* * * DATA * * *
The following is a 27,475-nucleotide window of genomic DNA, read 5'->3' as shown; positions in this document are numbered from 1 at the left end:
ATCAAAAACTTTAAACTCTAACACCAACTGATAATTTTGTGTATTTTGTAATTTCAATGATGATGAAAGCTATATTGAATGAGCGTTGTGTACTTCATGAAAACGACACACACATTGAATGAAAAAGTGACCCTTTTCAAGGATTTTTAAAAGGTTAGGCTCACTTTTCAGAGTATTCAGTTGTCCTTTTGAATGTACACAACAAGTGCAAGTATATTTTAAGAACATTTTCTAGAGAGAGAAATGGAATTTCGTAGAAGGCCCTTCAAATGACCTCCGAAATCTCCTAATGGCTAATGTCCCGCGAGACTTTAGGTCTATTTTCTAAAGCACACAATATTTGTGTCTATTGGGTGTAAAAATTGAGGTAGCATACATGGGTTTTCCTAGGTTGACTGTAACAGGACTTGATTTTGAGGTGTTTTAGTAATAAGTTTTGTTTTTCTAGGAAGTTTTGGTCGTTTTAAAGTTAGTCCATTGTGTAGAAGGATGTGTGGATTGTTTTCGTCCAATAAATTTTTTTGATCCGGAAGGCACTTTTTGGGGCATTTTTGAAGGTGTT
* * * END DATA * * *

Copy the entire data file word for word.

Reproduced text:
The following is a 27,475-nucleotide window of genomic DNA, read 5'->3' as shown; positions in this document are numbered from 1 at the left end:
ATCAAAAACTTTAAACTCTAACACCAACTGATAATTTTGTGTATTTTGTAATTTCAATGATGATGAAAGCTATATTGAATGAGCGTTGTGTACTTCATGAAAACGACACACACATTGAATGAAAAAGTGACCCTTTTCAAGGATTTTTAAAAGGTTAGGCTCACTTTTCAGAGTATTCAGTTGTCCTTTTGAATGTACACAACAAGTGCAAGTATATTTTAAGAACATTTTCTAGAGAGAGAAATGGAATTTCGTAGAAGGCCCTTCAAATGACCTCCGAAATCTCCTAATGGCTAATGTCCCGCGAGACTTTAGGTCTATTTTCTAAAGCACACAATATTTGTGTCTATTGGGTGTAAAAATTGAGGTAGCATACATGGGTTTTCCTAGGTTGACTGTAACAGGACTTGATTTTGAGGTGTTTTAGTAATAAGTTTTGTTTTTCTAGGAAGTTTTGGTCGTTTTAAAGTTAGTCCATTGTGTAGAAGGATGTGTGGATTGTTTTCGTCCAATAAATTTTTTTGATCCGGAAGGCACTTTTTGGGGCATTTTTGAAGGTGTT